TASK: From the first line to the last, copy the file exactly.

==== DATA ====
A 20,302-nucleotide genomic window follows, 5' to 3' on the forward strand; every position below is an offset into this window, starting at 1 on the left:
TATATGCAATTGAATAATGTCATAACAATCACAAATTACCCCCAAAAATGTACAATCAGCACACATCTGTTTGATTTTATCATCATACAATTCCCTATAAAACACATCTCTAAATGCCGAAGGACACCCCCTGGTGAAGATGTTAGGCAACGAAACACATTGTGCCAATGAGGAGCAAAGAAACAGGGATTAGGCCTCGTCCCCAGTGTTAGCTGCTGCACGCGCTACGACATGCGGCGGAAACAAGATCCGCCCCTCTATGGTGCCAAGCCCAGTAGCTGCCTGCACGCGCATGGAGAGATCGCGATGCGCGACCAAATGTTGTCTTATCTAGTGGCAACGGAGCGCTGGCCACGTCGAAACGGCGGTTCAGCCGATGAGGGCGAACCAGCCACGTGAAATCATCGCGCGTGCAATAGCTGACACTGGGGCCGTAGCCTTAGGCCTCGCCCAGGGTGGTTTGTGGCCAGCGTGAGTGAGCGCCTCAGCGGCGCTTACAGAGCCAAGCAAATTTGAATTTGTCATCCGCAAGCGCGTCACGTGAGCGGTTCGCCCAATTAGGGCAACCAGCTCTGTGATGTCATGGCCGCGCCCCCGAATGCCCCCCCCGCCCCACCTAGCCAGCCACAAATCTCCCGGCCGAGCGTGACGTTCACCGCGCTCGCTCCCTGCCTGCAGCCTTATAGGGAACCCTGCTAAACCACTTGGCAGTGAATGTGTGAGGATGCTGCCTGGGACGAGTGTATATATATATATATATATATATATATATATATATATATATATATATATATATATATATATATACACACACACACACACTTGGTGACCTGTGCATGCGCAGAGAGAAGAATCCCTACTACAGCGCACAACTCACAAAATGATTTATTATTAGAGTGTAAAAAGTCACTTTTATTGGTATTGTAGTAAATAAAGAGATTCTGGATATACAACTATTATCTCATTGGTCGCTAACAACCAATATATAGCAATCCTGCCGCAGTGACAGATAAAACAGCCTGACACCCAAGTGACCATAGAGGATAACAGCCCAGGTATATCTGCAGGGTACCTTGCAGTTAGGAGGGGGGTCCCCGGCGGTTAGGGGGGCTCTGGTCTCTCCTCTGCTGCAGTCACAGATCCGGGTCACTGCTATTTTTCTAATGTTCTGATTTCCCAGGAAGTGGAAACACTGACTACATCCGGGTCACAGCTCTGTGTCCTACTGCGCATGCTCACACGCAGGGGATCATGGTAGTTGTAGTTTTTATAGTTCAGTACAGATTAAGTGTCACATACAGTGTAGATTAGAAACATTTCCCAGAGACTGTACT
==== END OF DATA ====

A 20,302-nucleotide genomic window follows, 5' to 3' on the forward strand; every position below is an offset into this window, starting at 1 on the left:
TATATGCAATTGAATAATGTCATAACAATCACAAATTACCCCCAAAAATGTACAATCAGCACACATCTGTTTGATTTTATCATCATACAATTCCCTATAAAACACATCTCTAAATGCCGAAGGACACCCCCTGGTGAAGATGTTAGGCAACGAAACACATTGTGCCAATGAGGAGCAAAGAAACAGGGATTAGGCCTCGTCCCCAGTGTTAGCTGCTGCACGCGCTACGACATGCGGCGGAAACAAGATCCGCCCCTCTATGGTGCCAAGCCCAGTAGCTGCCTGCACGCGCATGGAGAGATCGCGATGCGCGACCAAATGTTGTCTTATCTAGTGGCAACGGAGCGCTGGCCACGTCGAAACGGCGGTTCAGCCGATGAGGGCGAACCAGCCACGTGAAATCATCGCGCGTGCAATAGCTGACACTGGGGCCGTAGCCTTAGGCCTCGCCCAGGGTGGTTTGTGGCCAGCGTGAGTGAGCGCCTCAGCGGCGCTTACAGAGCCAAGCAAATTTGAATTTGTCATCCGCAAGCGCGTCACGTGAGCGGTTCGCCCAATTAGGGCAACCAGCTCTGTGATGTCATGGCCGCGCCCCCGAATGCCCCCCCCGCCCCACCTAGCCAGCCACAAATCTCCCGGCCGAGCGTGACGTTCACCGCGCTCGCTCCCTGCCTGCAGCCTTATAGGGAACCCTGCTAAACCACTTGGCAGTGAATGTGTGAGGATGCTGCCTGGGACGAGTGTATATATATATATATATATATATATATATATATATATATATATATATATATATATATATATATACACACACACACACACTTGGTGACCTGTGCATGCGCAGAGAGAAGAATCCCTACTACAGCGCACAACTCACAAAATGATTTATTATTAGAGTGTAAAAAGTCACTTTTATTGGTATTGTAGTAAATAAAGAGATTCTGGATATACAACTATTATCTCATTGGTCGCTAACAACCAATATATAGCAATCCTGCCGCAGTGACAGATAAAACAGCCTGACACCCAAGTGACCATAGAGGATAACAGCCCAGGTATATCTGCAGGGTACCTTGCAGTTAGGAGGGGGGTCCCCGGCGGTTAGGGGGGCTCTGGTCTCTCCTCTGCTGCAGTCACAGATCCGGGTCACTGCTATTTTTCTAATGTTCTGATTTCCCAGGAAGTGGAAACACTGACTACATCCGGGTCACAGCTCTGTGTCCTACTGCGCATGCTCACACGCAGGGGATCATGGTAGTTGTAGTTTTTATAGTTCAGTACAGATTAAGTGTCACATACAGTGTAGATTAGAAACATTTCCCAGAGACTGTACT